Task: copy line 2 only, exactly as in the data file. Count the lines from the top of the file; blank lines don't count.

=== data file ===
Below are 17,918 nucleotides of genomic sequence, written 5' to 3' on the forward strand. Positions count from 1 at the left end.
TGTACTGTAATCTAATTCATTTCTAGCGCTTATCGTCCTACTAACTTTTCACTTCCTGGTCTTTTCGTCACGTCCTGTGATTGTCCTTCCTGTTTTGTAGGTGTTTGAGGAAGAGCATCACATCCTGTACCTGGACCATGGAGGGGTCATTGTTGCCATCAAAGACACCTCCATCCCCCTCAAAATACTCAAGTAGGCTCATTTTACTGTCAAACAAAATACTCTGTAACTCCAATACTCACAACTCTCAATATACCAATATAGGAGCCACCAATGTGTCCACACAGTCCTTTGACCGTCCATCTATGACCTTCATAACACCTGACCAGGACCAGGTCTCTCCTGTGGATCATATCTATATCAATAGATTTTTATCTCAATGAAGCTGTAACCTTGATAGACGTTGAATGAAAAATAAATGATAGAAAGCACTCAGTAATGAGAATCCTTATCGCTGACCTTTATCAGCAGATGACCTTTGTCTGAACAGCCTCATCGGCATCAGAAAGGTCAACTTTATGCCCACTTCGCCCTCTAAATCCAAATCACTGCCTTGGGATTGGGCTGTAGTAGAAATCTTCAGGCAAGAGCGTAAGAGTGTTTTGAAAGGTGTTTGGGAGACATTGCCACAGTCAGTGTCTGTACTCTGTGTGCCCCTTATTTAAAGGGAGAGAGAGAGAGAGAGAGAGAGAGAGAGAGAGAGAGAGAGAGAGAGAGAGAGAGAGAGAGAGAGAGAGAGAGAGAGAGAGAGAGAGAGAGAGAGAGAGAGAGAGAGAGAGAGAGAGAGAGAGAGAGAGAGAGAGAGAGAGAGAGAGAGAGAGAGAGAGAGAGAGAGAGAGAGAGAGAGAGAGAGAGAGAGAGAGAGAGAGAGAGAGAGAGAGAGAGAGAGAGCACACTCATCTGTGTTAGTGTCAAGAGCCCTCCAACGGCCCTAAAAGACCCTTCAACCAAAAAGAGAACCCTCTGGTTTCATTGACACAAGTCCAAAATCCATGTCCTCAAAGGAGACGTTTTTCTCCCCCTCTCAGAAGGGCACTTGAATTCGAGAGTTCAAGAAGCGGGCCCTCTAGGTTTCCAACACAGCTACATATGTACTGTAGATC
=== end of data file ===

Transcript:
TGTACTGTAATCTAATTCATTTCTAGCGCTTATCGTCCTACTAACTTTTCACTTCCTGGTCTTTTCGTCACGTCCTGTGATTGTCCTTCCTGTTTTGTAGGTGTTTGAGGAAGAGCATCACATCCTGTACCTGGACCATGGAGGGGTCATTGTTGCCATCAAAGACACCTCCATCCCCCTCAAAATACTCAAGTAGGCTCATTTTACTGTCAAACAAAATACTCTGTAACTCCAATACTCACAACTCTCAATATACCAATATAGGAGCCACCAATGTGTCCACACAGTCCTTTGACCGTCCATCTATGACCTTCATAACACCTGACCAGGACCAGGTCTCTCCTGTGGATCATATCTATATCAATAGATTTTTATCTCAATGAAGCTGTAACCTTGATAGACGTTGAATGAAAAATAAATGATAGAAAGCACTCAGTAATGAGAATCCTTATCGCTGACCTTTATCAGCAGATGACCTTTGTCTGAACAGCCTCATCGGCATCAGAAAGGTCAACTTTATGCCCACTTCGCCCTCTAAATCCAAATCACTGCCTTGGGATTGGGCTGTAGTAGAAATCTTCAGGCAAGAGCGTAAGAGTGTTTTGAAAGGTGTTTGGGAGACATTGCCACAGTCAGTGTCTGTACTCTGTGTGCCCCTTATTTAAAGGGAGAGAGAGAGAGAGAGAGAGAGAGAGAGAGAGAGAGAGAGAGAGAGAGAGAGAGAGAGAGAGAGAGAGAGAGAGAGAGAGAGAGAGAGAGAGAGAGAGAGAGAGAGAGAGAGAGAGAGAGAGAGAGAGAGAGAGAGAGAGAGAGAGAGAGAGAGAGAGAGAGAGAGAGAGAGAGAGAGAGAGAGAGAGAGAGAGAGAGAGAGAGAGAGAGAGAGAGAGAGAGCACACTCATCTGTGTTAGTGTCAAGAGCCCTCCAACGGCCCTAAAAGACCCTTCAACCAAAAAGAGAACCCTCTGGTTTCATTGACACAAGTCCAAAATCCATGTCCTCAAAGGAGACGTTTTTCTCCCCCTCTCAGAAGGGCACTTGAATTCGAGAGTTCAAGAAGCGGGCCCTCTAGGTTTCCAACACAGCTACATATGTACTGTAGATC